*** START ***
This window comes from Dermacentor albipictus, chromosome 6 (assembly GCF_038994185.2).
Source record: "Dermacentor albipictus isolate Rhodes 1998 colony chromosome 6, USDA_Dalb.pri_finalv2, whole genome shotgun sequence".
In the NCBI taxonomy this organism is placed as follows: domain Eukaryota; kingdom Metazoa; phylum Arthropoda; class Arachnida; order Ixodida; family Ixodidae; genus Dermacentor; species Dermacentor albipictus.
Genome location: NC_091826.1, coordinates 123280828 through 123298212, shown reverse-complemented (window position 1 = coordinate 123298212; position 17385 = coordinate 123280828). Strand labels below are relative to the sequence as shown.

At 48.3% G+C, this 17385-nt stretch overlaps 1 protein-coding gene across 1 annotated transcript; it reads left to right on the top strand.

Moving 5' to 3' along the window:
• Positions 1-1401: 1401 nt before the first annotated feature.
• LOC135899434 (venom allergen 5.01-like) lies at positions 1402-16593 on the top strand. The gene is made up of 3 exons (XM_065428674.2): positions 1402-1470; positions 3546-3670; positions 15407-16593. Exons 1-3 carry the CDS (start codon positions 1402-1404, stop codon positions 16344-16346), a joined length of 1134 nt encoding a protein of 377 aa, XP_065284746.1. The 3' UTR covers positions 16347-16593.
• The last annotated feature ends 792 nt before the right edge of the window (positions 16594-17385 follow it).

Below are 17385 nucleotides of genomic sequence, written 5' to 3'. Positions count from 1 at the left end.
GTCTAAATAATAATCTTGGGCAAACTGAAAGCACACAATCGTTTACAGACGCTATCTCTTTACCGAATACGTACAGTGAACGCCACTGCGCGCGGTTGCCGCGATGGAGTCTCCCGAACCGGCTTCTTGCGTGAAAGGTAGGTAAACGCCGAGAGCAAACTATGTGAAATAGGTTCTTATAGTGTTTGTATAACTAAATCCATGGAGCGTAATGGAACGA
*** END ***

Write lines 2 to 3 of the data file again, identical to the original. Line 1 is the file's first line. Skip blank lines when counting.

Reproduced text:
Source record: "Dermacentor albipictus isolate Rhodes 1998 colony chromosome 6, USDA_Dalb.pri_finalv2, whole genome shotgun sequence".
In the NCBI taxonomy this organism is placed as follows: domain Eukaryota; kingdom Metazoa; phylum Arthropoda; class Arachnida; order Ixodida; family Ixodidae; genus Dermacentor; species Dermacentor albipictus.